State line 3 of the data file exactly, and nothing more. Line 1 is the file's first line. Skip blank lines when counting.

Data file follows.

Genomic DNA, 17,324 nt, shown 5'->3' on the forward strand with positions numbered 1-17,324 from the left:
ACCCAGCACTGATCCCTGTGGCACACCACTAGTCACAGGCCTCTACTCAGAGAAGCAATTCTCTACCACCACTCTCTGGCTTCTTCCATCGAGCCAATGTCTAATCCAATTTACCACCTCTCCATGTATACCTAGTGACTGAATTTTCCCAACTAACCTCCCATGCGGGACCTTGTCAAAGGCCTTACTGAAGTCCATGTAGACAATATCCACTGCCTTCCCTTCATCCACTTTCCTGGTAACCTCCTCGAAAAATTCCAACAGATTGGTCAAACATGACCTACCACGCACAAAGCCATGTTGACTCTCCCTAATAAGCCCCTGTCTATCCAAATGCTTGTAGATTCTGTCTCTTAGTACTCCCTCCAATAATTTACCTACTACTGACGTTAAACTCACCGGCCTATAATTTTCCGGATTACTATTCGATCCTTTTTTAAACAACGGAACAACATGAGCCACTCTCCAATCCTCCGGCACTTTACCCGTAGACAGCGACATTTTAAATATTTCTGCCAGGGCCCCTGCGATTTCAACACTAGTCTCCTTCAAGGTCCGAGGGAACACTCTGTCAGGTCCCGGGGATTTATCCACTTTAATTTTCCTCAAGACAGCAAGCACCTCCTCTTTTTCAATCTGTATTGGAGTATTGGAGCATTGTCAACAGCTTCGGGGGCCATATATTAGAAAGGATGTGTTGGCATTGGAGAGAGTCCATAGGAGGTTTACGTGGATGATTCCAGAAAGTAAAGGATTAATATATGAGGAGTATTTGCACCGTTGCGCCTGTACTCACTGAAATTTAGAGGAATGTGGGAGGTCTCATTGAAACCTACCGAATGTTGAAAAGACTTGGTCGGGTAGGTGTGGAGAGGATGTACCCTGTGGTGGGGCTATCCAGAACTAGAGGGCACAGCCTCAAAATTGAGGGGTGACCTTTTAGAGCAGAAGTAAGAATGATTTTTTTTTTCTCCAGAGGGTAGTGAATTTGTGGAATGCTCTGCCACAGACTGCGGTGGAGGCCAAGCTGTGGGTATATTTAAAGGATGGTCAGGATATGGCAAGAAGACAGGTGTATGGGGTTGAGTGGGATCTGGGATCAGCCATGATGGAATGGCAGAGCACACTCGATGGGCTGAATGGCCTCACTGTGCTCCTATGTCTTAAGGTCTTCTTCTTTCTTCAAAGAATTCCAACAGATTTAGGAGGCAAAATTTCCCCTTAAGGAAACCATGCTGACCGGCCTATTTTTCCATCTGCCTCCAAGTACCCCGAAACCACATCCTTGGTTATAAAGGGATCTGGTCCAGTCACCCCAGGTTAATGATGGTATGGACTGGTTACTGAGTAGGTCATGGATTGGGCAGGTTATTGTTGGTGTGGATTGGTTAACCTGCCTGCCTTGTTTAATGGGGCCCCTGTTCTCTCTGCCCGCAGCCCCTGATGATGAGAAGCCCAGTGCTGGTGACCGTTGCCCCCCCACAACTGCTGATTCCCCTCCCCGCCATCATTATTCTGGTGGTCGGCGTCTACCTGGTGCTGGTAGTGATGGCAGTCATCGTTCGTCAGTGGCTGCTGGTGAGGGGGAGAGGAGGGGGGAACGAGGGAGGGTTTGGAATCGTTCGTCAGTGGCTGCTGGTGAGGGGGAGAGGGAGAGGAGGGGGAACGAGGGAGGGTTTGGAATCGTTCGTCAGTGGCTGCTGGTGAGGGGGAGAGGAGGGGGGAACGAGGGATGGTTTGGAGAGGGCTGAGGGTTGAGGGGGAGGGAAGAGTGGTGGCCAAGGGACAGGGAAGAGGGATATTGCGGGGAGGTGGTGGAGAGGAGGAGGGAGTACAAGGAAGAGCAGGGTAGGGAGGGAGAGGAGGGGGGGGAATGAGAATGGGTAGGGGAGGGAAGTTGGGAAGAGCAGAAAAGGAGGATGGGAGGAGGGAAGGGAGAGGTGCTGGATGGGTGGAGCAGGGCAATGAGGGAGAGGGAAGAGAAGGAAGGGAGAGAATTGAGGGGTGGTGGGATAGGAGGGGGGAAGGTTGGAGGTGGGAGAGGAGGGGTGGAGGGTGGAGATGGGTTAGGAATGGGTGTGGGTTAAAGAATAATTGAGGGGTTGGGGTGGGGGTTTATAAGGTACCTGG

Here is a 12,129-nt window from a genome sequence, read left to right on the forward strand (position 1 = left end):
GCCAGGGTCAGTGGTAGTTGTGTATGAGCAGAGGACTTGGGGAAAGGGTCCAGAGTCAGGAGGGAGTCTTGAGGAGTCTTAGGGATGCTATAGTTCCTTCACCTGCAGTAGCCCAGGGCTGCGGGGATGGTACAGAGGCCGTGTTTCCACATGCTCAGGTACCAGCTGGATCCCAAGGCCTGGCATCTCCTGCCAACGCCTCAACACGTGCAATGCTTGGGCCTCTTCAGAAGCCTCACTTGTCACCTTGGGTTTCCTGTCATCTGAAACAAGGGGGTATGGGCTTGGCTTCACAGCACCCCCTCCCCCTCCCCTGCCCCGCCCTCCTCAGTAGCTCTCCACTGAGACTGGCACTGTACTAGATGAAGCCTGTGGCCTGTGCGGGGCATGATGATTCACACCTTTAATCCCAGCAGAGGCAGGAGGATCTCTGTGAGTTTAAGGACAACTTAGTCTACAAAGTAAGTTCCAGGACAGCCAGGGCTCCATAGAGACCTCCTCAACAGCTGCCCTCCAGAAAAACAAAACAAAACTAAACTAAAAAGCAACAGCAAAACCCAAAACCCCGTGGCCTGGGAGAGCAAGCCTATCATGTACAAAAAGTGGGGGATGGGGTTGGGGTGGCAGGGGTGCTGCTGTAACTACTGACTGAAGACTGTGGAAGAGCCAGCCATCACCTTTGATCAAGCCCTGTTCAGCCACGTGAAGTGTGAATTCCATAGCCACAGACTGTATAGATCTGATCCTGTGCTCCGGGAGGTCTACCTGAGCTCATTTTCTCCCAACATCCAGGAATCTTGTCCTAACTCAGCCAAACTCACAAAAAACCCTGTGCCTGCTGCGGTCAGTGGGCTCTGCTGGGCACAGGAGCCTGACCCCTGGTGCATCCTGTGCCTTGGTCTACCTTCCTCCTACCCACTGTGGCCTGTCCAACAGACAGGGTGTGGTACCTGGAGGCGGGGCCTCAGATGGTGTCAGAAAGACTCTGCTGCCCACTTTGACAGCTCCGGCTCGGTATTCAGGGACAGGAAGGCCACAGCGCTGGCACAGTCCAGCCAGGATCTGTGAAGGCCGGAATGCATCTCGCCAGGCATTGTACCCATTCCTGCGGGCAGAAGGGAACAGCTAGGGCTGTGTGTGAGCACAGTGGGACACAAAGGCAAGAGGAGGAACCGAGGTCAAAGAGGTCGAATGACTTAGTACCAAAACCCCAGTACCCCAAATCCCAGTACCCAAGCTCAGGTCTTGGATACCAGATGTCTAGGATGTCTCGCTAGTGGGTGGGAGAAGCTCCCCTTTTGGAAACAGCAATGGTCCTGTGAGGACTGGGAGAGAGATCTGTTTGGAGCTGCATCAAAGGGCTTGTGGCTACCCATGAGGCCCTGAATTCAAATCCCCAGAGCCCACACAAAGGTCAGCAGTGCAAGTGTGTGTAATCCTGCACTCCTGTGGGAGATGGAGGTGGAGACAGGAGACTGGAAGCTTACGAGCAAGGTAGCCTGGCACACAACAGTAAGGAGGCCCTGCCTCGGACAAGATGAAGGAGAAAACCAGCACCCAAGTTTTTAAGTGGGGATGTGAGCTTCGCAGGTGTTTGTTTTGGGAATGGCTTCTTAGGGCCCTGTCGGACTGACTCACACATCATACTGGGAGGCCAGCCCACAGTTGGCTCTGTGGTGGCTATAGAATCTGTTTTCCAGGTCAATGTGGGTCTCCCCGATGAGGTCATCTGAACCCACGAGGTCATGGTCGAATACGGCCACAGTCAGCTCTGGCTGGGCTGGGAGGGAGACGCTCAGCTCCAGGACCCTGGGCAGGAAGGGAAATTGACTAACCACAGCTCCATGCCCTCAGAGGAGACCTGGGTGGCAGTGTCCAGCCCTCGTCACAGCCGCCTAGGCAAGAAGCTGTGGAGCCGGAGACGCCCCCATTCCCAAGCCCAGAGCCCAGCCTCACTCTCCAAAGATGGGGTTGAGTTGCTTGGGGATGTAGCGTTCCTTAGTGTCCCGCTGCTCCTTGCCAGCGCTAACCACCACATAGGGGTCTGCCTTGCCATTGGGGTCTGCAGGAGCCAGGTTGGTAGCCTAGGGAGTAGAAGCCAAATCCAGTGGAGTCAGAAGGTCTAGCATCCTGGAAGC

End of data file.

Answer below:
Here is a 12,129-nt window from a genome sequence, read left to right on the forward strand (position 1 = left end):